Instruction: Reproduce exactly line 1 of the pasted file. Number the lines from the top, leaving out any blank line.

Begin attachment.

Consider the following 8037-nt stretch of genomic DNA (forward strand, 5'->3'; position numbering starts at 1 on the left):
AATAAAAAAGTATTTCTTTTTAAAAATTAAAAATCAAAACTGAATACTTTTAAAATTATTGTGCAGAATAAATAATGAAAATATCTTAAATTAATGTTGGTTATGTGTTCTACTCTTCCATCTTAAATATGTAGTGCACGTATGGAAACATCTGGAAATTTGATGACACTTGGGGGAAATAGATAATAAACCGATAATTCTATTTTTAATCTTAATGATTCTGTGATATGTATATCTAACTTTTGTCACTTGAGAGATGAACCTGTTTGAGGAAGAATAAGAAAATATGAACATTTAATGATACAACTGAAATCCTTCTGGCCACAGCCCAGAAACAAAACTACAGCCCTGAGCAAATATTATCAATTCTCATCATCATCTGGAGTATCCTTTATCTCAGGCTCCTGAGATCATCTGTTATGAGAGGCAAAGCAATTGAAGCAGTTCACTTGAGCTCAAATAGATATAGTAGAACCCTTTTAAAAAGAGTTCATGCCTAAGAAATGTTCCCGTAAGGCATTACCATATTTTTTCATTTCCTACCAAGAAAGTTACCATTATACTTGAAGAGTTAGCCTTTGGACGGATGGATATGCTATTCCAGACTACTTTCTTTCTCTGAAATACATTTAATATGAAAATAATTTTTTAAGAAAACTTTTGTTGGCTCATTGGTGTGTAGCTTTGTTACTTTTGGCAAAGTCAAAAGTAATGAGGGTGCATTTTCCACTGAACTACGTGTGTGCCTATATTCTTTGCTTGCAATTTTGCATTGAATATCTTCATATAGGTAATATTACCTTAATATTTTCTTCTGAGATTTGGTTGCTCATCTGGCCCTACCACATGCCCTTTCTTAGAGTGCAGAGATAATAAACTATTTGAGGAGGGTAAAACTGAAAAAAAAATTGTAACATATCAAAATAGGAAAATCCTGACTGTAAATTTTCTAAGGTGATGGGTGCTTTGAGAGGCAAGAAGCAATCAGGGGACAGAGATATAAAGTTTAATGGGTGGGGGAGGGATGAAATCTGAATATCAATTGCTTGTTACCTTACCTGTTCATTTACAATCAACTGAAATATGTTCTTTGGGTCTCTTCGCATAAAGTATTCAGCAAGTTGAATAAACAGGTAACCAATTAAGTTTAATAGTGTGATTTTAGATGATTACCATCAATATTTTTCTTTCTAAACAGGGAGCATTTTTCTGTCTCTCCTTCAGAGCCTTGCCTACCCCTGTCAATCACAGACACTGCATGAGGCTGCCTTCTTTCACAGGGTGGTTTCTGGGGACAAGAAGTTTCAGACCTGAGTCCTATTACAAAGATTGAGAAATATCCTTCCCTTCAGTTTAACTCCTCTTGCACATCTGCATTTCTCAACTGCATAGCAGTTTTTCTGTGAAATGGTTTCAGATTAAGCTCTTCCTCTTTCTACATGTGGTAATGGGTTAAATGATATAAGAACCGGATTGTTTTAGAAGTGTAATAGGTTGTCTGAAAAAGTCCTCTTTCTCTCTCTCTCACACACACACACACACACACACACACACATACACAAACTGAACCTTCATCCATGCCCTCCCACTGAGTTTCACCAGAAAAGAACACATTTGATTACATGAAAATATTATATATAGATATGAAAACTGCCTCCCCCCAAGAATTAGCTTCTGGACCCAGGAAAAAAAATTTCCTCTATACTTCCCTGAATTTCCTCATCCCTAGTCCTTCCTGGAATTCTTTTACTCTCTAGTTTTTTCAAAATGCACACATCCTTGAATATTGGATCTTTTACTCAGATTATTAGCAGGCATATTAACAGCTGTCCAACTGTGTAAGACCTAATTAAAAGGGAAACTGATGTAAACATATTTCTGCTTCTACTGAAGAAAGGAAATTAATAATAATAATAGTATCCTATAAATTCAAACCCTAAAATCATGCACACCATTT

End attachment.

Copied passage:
Consider the following 8037-nt stretch of genomic DNA (forward strand, 5'->3'; position numbering starts at 1 on the left):